Posts Tagged ‘expectations’

Strategy: A Two-Step Dance

September 25, 2014

Very little planned change in any organization, community or individual occurs without strategy. It’s a core competence that requires deliberate attention. Far too often, it shows up in  a simplistic process at the annual retreat. Sometimes it is implicit and embedded in conversations about routine functions.

But, great managers know that strategy is the map that provides direction to daily decisions and actions. Once talent and capital are in hand, strategy is job 1. It has  just two steps and both are critical.

 

strat2x2

The matrix above offers a quick way to think about the two steps. Strategy formulation and execution are equally important. One without the other has little value. When both are sound then there’s “a  good chance” of securing intended progress. When one or both are flawed, we can explain deficits in progress and bad results.

Accountability provides the “glue” for any effort that relies on strategy to improve and perform. It makes both steps relevant by specifying individual and shared ownership. In any organization, accountability occurs through relationships and structures that review performance. Formal and informal reviews specify expectations, competencies, attributes and results among participants. Without accountability –  wander, squander, delays, decline and failure are likely. With it, the “dance” can deliver value.

When assessing your program or organization’s progress, look carefully at formulation and execution. Ensure there are explicit high-quality processes for both, along with robust accountability.

(For lots more on strategy, see past tinker posts, like: Ten Good Strategy Questions-July 2010, Avoid Strategy Sabotage-October 2012, Great Plans Adjust-June 2012)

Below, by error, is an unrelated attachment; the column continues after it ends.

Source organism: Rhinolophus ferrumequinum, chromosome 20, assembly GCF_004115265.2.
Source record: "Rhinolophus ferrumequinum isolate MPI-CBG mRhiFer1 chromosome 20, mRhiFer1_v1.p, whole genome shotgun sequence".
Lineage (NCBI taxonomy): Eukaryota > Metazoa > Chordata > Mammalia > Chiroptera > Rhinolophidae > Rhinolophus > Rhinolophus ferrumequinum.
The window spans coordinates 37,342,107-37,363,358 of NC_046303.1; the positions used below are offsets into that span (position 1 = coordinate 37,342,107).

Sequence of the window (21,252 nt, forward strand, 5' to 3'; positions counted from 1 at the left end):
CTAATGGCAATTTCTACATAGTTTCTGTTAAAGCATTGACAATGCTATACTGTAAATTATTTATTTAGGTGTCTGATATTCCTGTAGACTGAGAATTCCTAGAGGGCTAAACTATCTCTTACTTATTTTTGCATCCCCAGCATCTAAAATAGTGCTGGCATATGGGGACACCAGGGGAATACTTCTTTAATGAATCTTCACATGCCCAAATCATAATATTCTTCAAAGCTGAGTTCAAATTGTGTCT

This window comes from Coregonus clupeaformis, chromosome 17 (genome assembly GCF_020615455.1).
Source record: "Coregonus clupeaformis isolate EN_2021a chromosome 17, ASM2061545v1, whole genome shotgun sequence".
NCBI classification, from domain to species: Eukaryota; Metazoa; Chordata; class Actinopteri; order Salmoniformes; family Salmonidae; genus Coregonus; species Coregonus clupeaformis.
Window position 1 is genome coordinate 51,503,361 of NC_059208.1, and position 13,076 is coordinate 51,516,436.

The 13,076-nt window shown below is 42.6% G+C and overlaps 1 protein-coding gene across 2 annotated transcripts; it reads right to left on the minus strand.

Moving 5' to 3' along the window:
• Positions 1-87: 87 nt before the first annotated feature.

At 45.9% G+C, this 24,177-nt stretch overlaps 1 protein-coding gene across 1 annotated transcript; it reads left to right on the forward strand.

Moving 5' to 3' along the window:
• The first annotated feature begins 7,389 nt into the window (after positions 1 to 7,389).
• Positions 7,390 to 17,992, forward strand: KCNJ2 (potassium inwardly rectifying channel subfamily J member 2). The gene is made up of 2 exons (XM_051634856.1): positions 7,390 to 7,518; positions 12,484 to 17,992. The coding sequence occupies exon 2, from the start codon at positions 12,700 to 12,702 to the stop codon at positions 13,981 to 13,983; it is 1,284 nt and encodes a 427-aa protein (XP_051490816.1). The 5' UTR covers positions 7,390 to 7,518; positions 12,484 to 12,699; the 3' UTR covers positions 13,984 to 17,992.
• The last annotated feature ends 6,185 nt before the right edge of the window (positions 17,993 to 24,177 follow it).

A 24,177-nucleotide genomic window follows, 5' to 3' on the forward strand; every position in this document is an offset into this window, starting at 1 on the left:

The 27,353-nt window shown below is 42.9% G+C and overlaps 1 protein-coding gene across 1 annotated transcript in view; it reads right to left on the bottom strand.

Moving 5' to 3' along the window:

Lisa Wyatt, Ed.D. is chief strategy officer and partner in Phillips Wyatt Knowlton, Inc. PWK is a performance management resource for systems and social change with clients worldwide. Lisa has cross-sector and international experience. She is an author and W.K. Kellogg Leadership Fellow. See: www.pwkinc.com

Dare To Be Different

April 15, 2013

fish

At 21, he worked at a poultry processing plan during college. After experience in nearly every role in operations, he was named general manager and supervised 500 people. Knowing what people did gave him a platform to understand their routines, challenges and risks.

“Leadership is getting people to exceed their own expectations,” says G.J. Hart, CEO, California Pizza Kitchen.The high-performing CPK chief focuses lots of attention on talent development. Earlier this year, he shared six leadership steps he relies on with the New York Times.

(1) Be the best you can be. You can’t lead anybody if you can’t lead yourself. Know what you need to work on.

(2) Dream big. Identify big possibilities and get started, now.

(3) Lead with your heart first. People respond to authenticity.

(4) Trust your team and help them grow.

(5) Do the right thing – always. Integrity will prevail.

(6) Serve the people on your team. Put the cause before yourself.

Hart, a Dutch immigrant, says his own style has evolved. Today, he’s more patient and tolerant. His most important tip? Courage.
“Any leadership role is about stepping out…having the courage to be different, because you have to be different to be a leader.”

-Lisa Wyatt, Ed.D. is chief strategy officer and partner in Phillips Wyatt Knowlton, Inc. PWK is a performance management resource for systems and social change with clients worldwide. Lisa has cross-sector and international experience. She is an author and W.K. Kellogg Leadership Fellow. See: http://www.pwkinc.com

Safe & Sound At Work

February 5, 2012

This photo displays the  teamwork that’s essential  to complete a tough job.

Would you risk your life with people at work?

Perhaps more relevant: Is trust or fear most prevalent in your workplace? Are there non-stop “plays” about whose influence will prevail and who you will support?